So, my question: where the hell is Amazon?

According to Bloomberg, Amazon declined to comment on the whole gun thing.


That kind of surprised me, because when I went to Amazon I saw the company sells all sorts of balls.

Anyway, and more optimistically, Blackrock continues to talk about guns.

The company said, that the “terrible toll from gun violence” in the U.S., something that “requires response and action from a wide range of entities across both the public and private sectors.”

Nice words, but no action yet. Let’s wait and see.

In the meantime, I urge all investors with kids in school, hell, all parents, everyone that has anything to do with Blackrock, to call them, write them, stand outside their offices with signs, let them know you want them to use their $6.2 trillion under management to help leverage what more than 60% of Americans want: get more effective gun control.

Moving on

The amped-up political crazy the last few new cycles eclipsed a couple great sustainability scores this past week or so.

In The Drum, John Glenday reported Lacoste is putting its brand behind a campaign to save the world’s most endangered species.


In collaboration with the International Union for Conservation of Nature, Lacoste is replacing its iconic crocodile logo in “favor of a menagerie of ten critters that are threatened by extinction.”

Nice sentence John, and a brilliant sustainability brand strategy by Lacoste! It reminds me of those fantastic Benneton world leaders kissing each other. Who can forget President Obama kissing former Chinese leader Hu Jintao in their global ‘Unhate’ campaign.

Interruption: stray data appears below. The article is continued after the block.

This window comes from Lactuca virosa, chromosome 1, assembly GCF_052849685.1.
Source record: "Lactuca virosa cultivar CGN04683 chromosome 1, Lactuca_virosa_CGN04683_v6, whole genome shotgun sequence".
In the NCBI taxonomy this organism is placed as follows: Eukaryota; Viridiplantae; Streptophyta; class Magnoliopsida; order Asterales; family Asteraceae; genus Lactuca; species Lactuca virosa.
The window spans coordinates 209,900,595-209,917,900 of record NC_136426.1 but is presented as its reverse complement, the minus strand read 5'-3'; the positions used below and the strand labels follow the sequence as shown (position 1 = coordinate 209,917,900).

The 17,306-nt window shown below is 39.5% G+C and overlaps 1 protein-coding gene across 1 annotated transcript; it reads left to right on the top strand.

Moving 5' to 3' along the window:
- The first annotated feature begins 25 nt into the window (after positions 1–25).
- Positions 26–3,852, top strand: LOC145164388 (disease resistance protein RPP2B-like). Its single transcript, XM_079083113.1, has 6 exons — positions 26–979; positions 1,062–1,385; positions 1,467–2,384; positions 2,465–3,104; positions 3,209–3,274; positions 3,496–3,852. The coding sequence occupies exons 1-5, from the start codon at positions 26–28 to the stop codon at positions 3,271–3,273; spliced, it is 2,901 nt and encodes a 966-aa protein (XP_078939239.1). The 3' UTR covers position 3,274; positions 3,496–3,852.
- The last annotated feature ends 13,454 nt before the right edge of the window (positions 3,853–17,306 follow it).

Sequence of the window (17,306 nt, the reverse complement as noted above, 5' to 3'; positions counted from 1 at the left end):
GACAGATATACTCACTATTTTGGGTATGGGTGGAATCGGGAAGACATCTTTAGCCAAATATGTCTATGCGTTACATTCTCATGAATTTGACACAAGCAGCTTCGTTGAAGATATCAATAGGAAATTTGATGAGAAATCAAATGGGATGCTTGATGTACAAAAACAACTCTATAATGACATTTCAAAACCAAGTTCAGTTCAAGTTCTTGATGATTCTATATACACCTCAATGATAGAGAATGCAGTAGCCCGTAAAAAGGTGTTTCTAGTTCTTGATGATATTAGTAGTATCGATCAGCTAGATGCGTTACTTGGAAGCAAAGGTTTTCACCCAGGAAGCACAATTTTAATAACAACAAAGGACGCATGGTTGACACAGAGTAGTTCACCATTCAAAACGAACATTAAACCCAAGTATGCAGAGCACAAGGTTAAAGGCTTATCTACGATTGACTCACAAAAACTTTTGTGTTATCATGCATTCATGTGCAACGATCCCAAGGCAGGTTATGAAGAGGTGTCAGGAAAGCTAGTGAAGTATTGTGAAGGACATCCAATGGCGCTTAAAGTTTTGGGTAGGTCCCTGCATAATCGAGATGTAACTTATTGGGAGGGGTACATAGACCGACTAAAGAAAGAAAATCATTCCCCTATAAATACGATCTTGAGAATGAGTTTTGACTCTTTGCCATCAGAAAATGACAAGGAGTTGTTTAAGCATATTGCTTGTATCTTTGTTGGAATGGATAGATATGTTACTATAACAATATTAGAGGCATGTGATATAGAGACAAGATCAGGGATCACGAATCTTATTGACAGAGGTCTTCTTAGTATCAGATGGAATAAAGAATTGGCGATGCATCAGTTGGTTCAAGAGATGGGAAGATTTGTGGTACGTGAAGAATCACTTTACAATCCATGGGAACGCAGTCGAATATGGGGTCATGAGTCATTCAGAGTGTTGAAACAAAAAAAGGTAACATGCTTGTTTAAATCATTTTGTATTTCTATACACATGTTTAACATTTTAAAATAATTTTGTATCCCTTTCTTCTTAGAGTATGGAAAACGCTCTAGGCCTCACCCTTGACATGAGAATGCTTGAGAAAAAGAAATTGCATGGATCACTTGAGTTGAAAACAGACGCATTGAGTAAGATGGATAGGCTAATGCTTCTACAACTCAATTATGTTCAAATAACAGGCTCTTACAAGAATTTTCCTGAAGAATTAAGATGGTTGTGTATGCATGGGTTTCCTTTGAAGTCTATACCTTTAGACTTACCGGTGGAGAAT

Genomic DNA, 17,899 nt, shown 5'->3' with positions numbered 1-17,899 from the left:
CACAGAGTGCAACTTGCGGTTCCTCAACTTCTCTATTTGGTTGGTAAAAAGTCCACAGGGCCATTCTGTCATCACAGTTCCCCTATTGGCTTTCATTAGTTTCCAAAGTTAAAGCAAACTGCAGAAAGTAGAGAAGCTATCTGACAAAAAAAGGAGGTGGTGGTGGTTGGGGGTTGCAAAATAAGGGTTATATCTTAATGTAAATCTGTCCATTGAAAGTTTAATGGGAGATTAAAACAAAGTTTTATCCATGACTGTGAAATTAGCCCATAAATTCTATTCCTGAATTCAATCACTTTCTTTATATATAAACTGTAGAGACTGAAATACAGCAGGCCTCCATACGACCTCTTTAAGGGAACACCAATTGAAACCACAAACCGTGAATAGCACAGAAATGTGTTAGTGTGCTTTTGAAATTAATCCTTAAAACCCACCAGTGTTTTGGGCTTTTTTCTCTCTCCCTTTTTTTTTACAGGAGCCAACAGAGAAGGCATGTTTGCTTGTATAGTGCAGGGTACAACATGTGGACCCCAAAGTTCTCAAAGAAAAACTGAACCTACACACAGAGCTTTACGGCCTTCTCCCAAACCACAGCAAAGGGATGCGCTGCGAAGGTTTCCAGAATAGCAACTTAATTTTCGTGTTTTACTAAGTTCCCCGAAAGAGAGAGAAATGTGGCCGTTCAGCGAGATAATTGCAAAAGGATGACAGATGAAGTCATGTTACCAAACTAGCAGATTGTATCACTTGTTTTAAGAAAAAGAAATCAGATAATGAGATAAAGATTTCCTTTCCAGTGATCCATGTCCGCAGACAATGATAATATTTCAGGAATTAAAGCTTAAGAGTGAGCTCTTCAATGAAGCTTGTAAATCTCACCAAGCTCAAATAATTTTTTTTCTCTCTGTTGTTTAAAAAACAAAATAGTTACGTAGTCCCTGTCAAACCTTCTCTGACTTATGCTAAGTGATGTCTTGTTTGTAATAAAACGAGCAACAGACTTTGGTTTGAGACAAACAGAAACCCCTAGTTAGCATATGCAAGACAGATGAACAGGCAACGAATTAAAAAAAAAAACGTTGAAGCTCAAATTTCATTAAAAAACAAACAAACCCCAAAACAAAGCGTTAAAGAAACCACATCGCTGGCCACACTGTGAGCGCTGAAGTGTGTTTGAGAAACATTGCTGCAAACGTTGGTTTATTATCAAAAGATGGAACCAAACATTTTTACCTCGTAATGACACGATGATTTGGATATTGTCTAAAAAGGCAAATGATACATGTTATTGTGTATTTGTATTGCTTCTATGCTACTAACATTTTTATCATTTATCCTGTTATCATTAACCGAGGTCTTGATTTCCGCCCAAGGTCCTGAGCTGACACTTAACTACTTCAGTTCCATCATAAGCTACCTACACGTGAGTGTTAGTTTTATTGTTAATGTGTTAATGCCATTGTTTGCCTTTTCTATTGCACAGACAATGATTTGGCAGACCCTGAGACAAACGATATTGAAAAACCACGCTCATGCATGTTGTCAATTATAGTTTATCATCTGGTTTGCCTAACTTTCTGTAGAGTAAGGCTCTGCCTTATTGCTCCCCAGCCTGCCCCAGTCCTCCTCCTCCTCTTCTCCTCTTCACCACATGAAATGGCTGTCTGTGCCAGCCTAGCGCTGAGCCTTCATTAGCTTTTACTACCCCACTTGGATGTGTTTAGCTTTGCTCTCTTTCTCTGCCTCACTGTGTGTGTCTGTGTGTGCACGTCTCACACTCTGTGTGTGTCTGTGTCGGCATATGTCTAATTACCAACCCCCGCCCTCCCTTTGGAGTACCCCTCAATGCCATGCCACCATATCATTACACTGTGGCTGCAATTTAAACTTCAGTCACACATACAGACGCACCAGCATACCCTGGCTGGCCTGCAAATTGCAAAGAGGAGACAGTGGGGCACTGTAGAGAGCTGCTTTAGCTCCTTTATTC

Unfortunately, it is only planning to make a limited production run of each of the ten animals, each corresponding to the number of animals thought to exist in the wild.

That means just 30 vaquita porpoises and 450 Anegada Rock iguanas shirts. I imagine there is going to be demand for bigger production runs on those shirts!

Brilliantly, Lacoste will take the shirts to the Paris Fashion Week. Go get ‘em Lacoste (but I’m still not wearing a polo shirt!).

Another iconic brand stepped up these past few days. Lacy Cooke reported in Inhabitat that Lego plans to roll out trees, leaves, and bushes manufactured so you can eat them.

Ok maybe not.

But the game company will be making their endlessly fun bricks with a plant-based plastic sourced from sugarcane.

This is part of the company’s goal to make packaging and core products sustainable by 2030.

The new plastic is made of a sugar cane-based polyethylene, which has the same properties as its nasty chemical polyethylene cousin. Same look, same quality, and the same amount of (now sustainable) fun.

But there is more.

Lego’s sugarcane will be sourced sustainably as well. What does this mean?

Lego will get its ethanol inputs using the Bioplastic Feedstock Alliance guidelines. The group is an initiative of one of my favorite organization, the World Wildlife Fund (WWF).

Lego will also use the Bonsucro Chain of Custody Standard, which provides consumers assurance that sustainability claims of companies are being met throughout the length their input supply chain.

The first “green” figures/ bricks will appear in LEGO sets later this year.

Finally, I encourage you to checkout some of the great CSR and SRI sites about, including two of my favorites:

  • Green Biz
  • Green Money Journal (and not just because my book Invest Like You Give a Damn is featured in the March issue, but also because of interviews/articles by Hazel Henderson, Robert F. Kennedy Jr, and many others!)

Also, if you want to get to know me better, I did an hour long interview with host Peter Fritz on The Midlife Tribe! Goodness!

Well that’s a wrap for this week.

I know there was a lot of interesting and important news out there I surely missed, so if you have a story you want discussed, or someone interesting you want interviewed, just let me know.